- The United States of America has only had 11 black senators in its history
- There are hopes that the US will see more in the near future as many say there are not enough minority representation in the Senate
- Even as there are few blacks, there are fewer Latinos in the US Senate's history
Despite promoting its society as a free world, the United States Senate has had only eleven African-American elected or appointed officeholders.
Political analysts say this is due to the fact that during the founding of the federal government, African Americans were consigned to a status of second-class citizenship or enslaved.
It is a known fact that no African American served in federal elective office before the ratification in 1870 of the Fifteenth Amendment to the United States Constitution, although some served in state elective offices concurrently with slavery.
Interestingly, the 113th United States Congress from 2013 to 2015 marked the first time that two African Americans served concurrently in the Senate.
The black US senators are:
1. Hiram Rhoades Revels
Revels (1822-1901), an African American clergyman was the first black person to be elected to the US Senate. He was elected in 1870 in Mississippi after reconstruction but only served two years.
2. Blanche K. Bruce
Bruce was elected to the US Senate in 1874. He was the first African American to serve a full term in the Senate.
3. Edward Brooke III
He was elected senator of Massachusetts as a Republican in 1966. He was the first black senator elected since reconstruction. He was also the first African American elected to the Senate by popular vote.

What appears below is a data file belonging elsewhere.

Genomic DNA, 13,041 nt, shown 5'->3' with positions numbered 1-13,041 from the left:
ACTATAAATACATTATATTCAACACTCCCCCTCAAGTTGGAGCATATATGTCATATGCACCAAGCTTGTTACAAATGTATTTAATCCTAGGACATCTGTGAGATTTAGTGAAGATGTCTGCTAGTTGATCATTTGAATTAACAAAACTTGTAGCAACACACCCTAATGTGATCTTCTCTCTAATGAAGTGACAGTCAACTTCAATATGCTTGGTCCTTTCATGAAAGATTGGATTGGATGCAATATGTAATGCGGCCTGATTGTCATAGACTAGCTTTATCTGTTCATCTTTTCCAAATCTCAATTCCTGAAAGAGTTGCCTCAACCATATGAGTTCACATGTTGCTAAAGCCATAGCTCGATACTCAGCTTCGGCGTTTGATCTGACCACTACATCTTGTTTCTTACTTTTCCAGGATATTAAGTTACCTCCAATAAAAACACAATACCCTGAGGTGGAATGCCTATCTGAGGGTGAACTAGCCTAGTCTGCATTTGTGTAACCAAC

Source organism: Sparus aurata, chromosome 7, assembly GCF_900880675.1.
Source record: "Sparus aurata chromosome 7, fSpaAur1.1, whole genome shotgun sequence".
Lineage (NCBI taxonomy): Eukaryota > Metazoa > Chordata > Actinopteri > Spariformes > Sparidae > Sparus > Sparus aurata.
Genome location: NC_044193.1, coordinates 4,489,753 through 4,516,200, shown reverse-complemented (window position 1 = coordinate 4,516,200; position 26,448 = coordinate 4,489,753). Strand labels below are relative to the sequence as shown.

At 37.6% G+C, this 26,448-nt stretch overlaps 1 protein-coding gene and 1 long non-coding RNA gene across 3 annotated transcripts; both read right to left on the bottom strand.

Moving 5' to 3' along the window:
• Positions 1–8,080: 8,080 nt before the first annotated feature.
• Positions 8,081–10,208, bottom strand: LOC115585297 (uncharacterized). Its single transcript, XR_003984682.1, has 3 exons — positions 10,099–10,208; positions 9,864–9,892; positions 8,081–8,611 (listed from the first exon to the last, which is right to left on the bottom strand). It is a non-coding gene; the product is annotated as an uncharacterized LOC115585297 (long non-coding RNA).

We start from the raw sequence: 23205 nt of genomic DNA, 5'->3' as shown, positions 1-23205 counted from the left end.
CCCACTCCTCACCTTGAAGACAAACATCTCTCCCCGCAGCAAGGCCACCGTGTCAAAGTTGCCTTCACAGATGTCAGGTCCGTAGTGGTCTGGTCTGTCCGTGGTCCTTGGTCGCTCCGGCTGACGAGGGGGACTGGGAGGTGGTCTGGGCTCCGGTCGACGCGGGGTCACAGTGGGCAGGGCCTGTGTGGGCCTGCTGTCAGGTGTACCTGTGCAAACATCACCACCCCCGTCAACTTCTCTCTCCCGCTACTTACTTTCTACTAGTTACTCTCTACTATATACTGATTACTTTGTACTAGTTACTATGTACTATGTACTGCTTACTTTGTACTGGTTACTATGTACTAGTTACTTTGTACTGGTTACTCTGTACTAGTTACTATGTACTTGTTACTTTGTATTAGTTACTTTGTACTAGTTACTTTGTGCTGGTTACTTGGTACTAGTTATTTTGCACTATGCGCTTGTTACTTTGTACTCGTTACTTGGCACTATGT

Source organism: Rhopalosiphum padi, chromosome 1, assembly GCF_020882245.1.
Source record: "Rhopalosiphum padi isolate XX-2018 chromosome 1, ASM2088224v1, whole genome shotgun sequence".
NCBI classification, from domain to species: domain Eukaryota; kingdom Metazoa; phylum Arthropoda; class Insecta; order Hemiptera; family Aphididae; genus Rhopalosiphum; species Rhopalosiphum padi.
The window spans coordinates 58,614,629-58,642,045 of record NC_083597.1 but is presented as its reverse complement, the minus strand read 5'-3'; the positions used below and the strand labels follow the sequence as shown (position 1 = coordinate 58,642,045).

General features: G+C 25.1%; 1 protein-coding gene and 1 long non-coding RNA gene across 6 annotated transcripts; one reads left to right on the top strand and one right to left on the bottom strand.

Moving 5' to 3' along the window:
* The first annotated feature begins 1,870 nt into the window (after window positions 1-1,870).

4. Carol Moseley Braun
Braun was elected to the U.S. Senate in 1992 and served a single term. She was the first black woman elected to the US Senate.
5. Barack Obama
Obama was elected to the United States Senate in 2004, making him the fifth black person to serve in the Senate. He would go on to become the first black president of the United States after serving only a portion of his first and only term in the US Senate.
6. Roland Burris
He replaced Obama. He served in the Senate until late November 2010 when his successor was chosen in a special election.
7. Tim Scott
Scott in 2013 became the first African American since Reconstruction to represent a southern state in the Senate. The Republican was appointed to the US Senate during his first term as a member of the US House of Representatives.
8. William “Mo” Cowan
Cowan was named interim US senator of Massachusetts in January 2013. Then a senior advisor to Gov. Deval Patrick, Cowan filled the position until a successor was named for departing Senator John Kerry, who was appointed by Obama.
9. Cory Booker
Booker became New Jersey’s first black US Senator after winning a special election in 2013. He was elected to a full term in 2014 and re-elected to another this past November following an unsuccessful presidential campaign.
10. Kamala Harris
Harris became the first black person — man or woman — to serve as US senator for the state of California. She was elected in 2016. Her inaugural term was cut short after she was elected the first black vice president of the United States as Joe Biden’s running mate in 2020.
11. Rev. Raphael Warnock
Warnock beat Republican incumbent Kelly Loeffler to become the first black U.S. Senator from Georgia following an intense runoff campaign and a close runoff election in 2021.
Meanwhile, weeks after naming Nigeria's Adewale Adeyemo as the deputy treasury secretary, the US president-elect Joe Biden has appointed Nigerian-born Funmi Olorunnipa Badejo as one of his legal advisers at the White House.
Olorunnipa Badejo was appointed as the associate counsel as the former vice president on Tuesday, January 12, named more than 20 lawyers to his White House counsel’s office.
Legit.ng had earlier reported that Biden appointed Nigerian-born Osaremen Okolo as one of his advisers on COVID-19.
Okolo, who is a daughter of Nigerian immigrants, was appointed on Thursday, December 31, 2020, as one of the members of the Biden-Harris COVID-19 response team.
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